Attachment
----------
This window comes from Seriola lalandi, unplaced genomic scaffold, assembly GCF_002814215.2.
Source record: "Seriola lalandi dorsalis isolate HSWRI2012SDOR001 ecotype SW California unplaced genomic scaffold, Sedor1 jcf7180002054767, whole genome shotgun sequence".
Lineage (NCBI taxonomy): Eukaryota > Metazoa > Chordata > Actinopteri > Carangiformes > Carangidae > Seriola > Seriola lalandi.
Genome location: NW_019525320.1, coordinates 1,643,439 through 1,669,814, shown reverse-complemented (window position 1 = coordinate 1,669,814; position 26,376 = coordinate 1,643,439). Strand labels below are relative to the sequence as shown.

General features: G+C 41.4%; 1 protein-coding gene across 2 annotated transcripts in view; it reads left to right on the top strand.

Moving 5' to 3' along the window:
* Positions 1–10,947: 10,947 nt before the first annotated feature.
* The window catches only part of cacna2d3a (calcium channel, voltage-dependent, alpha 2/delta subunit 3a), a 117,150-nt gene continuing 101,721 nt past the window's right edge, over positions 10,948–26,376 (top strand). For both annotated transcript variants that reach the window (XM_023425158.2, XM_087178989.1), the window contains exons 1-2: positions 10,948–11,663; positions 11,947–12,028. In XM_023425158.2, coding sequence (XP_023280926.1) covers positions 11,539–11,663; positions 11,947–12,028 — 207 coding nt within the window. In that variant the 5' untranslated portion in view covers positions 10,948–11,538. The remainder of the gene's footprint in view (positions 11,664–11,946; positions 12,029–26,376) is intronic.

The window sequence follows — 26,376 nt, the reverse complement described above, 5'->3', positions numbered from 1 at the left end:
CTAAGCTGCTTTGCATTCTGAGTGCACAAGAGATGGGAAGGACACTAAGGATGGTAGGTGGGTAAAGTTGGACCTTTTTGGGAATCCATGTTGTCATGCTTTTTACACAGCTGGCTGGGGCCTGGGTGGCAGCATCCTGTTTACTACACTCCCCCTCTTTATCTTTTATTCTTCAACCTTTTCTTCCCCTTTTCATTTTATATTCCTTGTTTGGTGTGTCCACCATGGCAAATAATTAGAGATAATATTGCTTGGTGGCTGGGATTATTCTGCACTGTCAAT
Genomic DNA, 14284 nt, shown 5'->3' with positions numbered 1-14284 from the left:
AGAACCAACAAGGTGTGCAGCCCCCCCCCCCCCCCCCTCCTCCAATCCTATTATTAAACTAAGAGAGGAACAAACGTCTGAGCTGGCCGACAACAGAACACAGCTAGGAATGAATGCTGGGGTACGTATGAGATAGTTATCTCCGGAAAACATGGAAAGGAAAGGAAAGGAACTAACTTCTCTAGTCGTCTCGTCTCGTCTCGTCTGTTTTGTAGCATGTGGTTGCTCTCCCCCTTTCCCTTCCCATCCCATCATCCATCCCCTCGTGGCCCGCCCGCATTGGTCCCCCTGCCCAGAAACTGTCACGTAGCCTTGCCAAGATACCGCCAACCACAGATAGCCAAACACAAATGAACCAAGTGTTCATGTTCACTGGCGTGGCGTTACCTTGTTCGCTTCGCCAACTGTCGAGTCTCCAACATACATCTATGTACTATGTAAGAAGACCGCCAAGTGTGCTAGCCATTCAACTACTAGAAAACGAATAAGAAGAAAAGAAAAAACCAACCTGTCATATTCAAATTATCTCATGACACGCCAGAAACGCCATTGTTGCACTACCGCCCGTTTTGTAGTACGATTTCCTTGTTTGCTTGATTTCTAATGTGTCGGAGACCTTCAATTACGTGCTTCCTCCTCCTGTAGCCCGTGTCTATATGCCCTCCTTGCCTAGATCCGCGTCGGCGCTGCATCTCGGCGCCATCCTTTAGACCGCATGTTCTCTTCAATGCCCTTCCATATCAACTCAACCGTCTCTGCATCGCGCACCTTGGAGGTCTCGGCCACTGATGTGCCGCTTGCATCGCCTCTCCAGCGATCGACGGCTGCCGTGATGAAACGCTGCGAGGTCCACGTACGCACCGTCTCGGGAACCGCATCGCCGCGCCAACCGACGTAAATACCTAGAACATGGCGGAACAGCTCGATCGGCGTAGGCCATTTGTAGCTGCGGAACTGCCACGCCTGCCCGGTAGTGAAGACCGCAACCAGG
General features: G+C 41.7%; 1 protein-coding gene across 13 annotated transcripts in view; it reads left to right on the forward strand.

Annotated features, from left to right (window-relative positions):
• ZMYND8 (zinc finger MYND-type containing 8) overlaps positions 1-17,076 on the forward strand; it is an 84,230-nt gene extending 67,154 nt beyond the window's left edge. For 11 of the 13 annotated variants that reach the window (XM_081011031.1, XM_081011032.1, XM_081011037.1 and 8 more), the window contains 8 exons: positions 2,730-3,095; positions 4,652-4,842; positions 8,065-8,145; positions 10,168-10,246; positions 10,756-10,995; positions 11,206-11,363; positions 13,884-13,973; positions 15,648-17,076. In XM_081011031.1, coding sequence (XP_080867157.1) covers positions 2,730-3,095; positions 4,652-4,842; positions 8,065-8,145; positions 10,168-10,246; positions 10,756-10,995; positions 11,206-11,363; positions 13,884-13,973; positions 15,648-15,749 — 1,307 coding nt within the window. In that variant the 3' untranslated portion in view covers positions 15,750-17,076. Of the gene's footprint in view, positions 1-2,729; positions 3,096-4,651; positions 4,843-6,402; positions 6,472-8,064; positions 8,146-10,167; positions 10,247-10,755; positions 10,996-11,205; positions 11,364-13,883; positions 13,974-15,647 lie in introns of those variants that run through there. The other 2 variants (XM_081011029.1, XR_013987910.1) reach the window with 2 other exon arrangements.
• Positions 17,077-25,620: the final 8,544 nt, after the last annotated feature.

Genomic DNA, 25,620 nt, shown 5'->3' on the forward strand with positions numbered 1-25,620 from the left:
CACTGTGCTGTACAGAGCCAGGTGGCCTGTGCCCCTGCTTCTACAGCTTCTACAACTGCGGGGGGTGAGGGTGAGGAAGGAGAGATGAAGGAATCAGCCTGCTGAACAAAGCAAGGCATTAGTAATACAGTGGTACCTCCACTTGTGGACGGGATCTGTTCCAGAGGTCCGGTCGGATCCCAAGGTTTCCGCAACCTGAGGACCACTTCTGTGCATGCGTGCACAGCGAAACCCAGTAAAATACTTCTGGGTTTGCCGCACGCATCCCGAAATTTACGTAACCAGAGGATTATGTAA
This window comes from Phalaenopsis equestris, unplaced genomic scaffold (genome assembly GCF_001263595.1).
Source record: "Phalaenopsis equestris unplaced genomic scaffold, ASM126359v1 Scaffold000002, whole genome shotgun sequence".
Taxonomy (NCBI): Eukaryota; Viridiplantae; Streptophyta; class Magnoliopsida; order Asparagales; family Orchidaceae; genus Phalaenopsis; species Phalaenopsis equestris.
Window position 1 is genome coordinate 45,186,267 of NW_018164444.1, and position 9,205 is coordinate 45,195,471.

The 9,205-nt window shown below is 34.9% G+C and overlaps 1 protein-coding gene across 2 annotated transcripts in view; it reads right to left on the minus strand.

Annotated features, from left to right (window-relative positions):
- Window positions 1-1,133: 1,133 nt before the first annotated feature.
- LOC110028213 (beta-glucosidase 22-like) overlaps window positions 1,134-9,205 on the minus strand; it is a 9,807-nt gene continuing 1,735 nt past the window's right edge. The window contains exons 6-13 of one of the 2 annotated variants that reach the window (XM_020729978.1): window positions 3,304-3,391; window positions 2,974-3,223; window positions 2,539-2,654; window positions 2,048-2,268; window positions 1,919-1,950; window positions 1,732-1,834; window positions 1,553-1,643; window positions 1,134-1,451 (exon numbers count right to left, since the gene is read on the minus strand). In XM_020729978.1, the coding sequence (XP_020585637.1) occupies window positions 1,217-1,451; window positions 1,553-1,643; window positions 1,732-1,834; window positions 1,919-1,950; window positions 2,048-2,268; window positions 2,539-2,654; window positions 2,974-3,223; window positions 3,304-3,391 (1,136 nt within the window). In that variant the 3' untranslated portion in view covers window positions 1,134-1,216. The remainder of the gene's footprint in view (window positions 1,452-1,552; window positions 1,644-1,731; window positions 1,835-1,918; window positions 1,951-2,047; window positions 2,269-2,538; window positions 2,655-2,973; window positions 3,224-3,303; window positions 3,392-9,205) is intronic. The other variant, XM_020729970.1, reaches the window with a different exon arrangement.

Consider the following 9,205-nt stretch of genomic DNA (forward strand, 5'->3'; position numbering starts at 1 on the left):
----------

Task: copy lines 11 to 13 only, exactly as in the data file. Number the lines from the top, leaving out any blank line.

Genomic DNA, 14284 nt, shown 5'->3' with positions numbered 1-14284 from the left:
AGAACCAACAAGGTGTGCAGCCCCCCCCCCCCCCCCCTCCTCCAATCCTATTATTAAACTAAGAGAGGAACAAACGTCTGAGCTGGCCGACAACAGAACACAGCTAGGAATGAATGCTGGGGTACGTATGAGATAGTTATCTCCGGAAAACATGGAAAGGAAAGGAAAGGAACTAACTTCTCTAGTCGTCTCGTCTCGTCTCGTCTGTTTTGTAGCATGTGGTTGCTCTCCCCCTTTCCCTTCCCATCCCATCATCCATCCCCTCGTGGCCCGCCCGCATTGGTCCCCCTGCCCAGAAACTGTCACGTAGCCTTGCCAAGATACCGCCAACCACAGATAGCCAAACACAAATGAACCAAGTGTTCATGTTCACTGGCGTGGCGTTACCTTGTTCGCTTCGCCAACTGTCGAGTCTCCAACATACATCTATGTACTATGTAAGAAGACCGCCAAGTGTGCTAGCCATTCAACTACTAGAAAACGAATAAGAAGAAAAGAAAAAACCAACCTGTCATATTCAAATTATCTCATGACACGCCAGAAACGCCATTGTTGCACTACCGCCCGTTTTGTAGTACGATTTCCTTGTTTGCTTGATTTCTAATGTGTCGGAGACCTTCAATTACGTGCTTCCTCCTCCTGTAGCCCGTGTCTATATGCCCTCCTTGCCTAGATCCGCGTCGGCGCTGCATCTCGGCGCCATCCTTTAGACCGCATGTTCTCTTCAATGCCCTTCCATATCAACTCAACCGTCTCTGCATCGCGCACCTTGGAGGTCTCGGCCACTGATGTGCCGCTTGCATCGCCTCTCCAGCGATCGACGGCTGCCGTGATGAAACGCTGCGAGGTCCACGTACGCACCGTCTCGGGAACCGCATCGCCGCGCCAACCGACGTAAATACCTAGAACATGGCGGAACAGCTCGATCGGCGTAGGCCATTTGTAGCTGCGGAACTGCCACGCCTGCCCGGTAGTGAAGACCGCAACCAGG
General features: G+C 41.7%; 1 protein-coding gene across 13 annotated transcripts in view; it reads left to right on the forward strand.